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Popeye (1980)

Cast: Robin Williams, Robin Williams, Shelley Duvall, more...
Director: Robert Altman, Robert Altman
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Rating:
Studio: Paramount
Genre: Comedies, Kids, Live Action, Adventure, Comic Books, Dysfunctional Families, Musicals
Running Time: 113 min.
Languages: English
Subtitles: English
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Synopsis
Based on the long-running comic strip created by E.C. Segar (and less on the animated cartoons created by Max Fleischer, which were decidedly different in tone and approach), Popeye follows the sailor man with the mighty arms (played by Robin Williams in his first major film role) as he arrives in the seaside community of Sweethaven in search of his long-lost father. Popeye meets and quickly falls for the slender Olive Oyl (Shelley Duvall, in the role she was born to play), but Olive's hand has already been promised to the hulking Bluto (Paul Smith), of whom Olive can say little except, well, he's large. Eventually, Popeye and Olive are brought together by Swee' Pea (Wesley Ivan Hurt), an adorable foundling, and Popeye finally meets his dad, Poopdeck Pappy (Ray Walston). Director Robert Altman in no way tempered his trademark style for this big-budget family opus, crowding the screen with a variety of characters and allowing his cast to overlap as much dialogue as they want. ~ Mark Deming, All Movie Guide




Two weeks since he left us, many us realize that we're only just beginning to appreciate the legacy of Robert Altman. At the Daily, we've barely been able to keep up with the tributes (here and here). In 2003, David D'Arcy spoke with him about a career that spanned half a century. Full article >>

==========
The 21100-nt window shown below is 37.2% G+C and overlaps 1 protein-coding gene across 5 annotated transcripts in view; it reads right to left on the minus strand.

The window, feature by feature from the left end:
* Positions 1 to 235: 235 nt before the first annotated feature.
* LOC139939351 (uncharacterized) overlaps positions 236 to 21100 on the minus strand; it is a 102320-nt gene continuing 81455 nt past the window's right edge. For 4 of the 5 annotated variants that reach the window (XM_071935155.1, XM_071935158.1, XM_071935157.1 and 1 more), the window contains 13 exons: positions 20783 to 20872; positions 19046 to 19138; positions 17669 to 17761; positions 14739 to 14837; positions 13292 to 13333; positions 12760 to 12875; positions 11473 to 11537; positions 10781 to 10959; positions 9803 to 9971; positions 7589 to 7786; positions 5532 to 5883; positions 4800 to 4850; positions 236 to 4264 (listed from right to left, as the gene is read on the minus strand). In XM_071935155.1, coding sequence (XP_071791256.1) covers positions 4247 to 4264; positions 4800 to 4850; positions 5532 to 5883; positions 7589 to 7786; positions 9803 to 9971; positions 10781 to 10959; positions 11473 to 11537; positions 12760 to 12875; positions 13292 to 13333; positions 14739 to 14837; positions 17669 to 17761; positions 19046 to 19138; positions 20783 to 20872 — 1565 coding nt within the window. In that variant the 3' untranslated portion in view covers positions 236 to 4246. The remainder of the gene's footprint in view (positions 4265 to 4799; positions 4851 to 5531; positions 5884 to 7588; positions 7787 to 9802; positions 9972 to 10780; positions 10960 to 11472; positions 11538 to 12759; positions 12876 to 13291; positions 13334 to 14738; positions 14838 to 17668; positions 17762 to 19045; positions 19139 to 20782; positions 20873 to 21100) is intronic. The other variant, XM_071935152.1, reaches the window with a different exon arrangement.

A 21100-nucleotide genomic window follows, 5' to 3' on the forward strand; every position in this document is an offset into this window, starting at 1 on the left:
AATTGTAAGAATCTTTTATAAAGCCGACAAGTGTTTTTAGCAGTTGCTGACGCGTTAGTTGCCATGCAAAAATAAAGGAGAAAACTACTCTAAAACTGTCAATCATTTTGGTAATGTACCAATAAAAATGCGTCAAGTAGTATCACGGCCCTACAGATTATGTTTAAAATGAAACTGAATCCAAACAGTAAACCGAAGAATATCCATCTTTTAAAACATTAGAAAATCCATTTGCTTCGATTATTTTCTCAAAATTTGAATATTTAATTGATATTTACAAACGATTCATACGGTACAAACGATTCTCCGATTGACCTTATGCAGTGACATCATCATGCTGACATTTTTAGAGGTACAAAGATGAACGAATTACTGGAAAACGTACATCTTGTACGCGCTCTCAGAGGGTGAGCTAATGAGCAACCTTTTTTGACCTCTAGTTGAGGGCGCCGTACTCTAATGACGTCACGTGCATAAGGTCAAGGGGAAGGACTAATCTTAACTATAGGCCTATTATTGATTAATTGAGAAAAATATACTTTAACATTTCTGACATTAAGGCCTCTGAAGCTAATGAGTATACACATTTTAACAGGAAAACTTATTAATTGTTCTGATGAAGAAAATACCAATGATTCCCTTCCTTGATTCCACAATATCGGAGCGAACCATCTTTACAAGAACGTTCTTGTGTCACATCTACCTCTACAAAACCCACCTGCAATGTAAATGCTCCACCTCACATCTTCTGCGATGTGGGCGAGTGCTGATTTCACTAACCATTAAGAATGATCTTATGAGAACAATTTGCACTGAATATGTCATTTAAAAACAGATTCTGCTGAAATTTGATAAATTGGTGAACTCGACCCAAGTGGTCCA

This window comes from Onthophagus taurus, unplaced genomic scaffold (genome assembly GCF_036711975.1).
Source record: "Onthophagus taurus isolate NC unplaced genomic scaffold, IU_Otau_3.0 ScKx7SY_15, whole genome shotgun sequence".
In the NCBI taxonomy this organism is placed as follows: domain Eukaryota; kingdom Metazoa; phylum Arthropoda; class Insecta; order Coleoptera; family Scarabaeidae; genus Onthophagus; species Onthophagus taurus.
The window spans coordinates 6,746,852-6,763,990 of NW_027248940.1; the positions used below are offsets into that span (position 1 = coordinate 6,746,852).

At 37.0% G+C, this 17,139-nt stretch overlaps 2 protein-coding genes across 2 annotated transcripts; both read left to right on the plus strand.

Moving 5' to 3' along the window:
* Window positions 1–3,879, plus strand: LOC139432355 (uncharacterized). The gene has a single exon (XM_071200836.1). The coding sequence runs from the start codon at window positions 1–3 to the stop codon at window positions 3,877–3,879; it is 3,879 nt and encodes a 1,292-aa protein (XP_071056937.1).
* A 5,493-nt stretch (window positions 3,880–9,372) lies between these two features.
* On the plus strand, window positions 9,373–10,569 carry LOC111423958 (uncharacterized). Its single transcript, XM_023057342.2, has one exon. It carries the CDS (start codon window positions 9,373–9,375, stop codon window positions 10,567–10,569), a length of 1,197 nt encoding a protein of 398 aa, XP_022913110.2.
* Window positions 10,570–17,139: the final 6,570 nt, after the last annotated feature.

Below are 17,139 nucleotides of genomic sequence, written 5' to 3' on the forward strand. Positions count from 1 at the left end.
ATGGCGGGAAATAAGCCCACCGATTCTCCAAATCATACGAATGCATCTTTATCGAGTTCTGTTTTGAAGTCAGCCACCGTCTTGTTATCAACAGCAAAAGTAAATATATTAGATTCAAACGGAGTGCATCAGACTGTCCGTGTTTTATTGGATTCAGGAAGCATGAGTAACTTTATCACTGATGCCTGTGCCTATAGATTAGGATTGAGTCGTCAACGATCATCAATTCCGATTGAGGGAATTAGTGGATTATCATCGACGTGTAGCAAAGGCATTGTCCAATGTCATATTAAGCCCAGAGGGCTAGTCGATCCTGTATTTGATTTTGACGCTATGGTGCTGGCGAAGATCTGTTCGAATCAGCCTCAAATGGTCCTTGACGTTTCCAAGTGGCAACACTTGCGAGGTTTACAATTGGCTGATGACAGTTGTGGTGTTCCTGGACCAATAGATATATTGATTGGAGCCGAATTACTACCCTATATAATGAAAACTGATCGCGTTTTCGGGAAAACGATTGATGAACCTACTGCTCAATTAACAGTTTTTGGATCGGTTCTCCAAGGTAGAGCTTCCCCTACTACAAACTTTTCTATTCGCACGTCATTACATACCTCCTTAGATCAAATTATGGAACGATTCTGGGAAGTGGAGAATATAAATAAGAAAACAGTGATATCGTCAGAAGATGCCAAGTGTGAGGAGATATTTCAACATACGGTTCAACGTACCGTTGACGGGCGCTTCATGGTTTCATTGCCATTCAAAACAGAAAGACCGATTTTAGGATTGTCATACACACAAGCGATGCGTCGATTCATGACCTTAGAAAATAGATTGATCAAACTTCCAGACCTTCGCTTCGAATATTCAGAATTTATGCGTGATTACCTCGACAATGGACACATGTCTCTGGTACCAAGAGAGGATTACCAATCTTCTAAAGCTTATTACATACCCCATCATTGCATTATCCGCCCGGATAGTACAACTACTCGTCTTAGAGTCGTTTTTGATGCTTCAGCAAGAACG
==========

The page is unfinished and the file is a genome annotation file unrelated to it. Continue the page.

GreenCine Member Reviews

I yam what I yam by underdog July 1, 2003 - 11:55 AM PDT
12345678910
3 out of 3 members found this review helpful
A triumph of set design over coherence, this is a truly strange kids movie that may not be for kids -- or at least, I saw it the first time when I was a kid in 1980 and up to that point it was the strangest film I'd ever seen. And I liked it. Robert Altman may not have seemed the most appropriate choice for directing this cartoon adaptation, but in hindsight it makes sense. A more traditional director would have made it commercial, and thus terrible. Williams looks the part, acts the part (and scared the heck out of me when I was 11), but it's probably Shelly Duvall, was she born to play Olive Oyl or what?, who was most appropriately cast. The rest of the cast is good, too, and even if the plot doesn't make much sense, who cares? The plot to your average Popeye cartoon was rarely very interesting either -- it was the slapstick pratfalls and happy endings that everyone wanted to see. Again, the best aspect of this odd film is the set design, which even today (with the possible exception of the Grinch movie) might still be the best translation of a cartoon's world to the screen. The worst aspect of the film for me, both when I was a kid, and now, are Harry Nilsson's songs, but I guess they are a matter of taste. I find them rather torturous. The film as a whole is probably a matter of taste, too, one that might be at home in the cult category as much as in the kids category. Ug-gug-gug-gug.




GreenCine Member Rating
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(Average 5.60)
152 Votes
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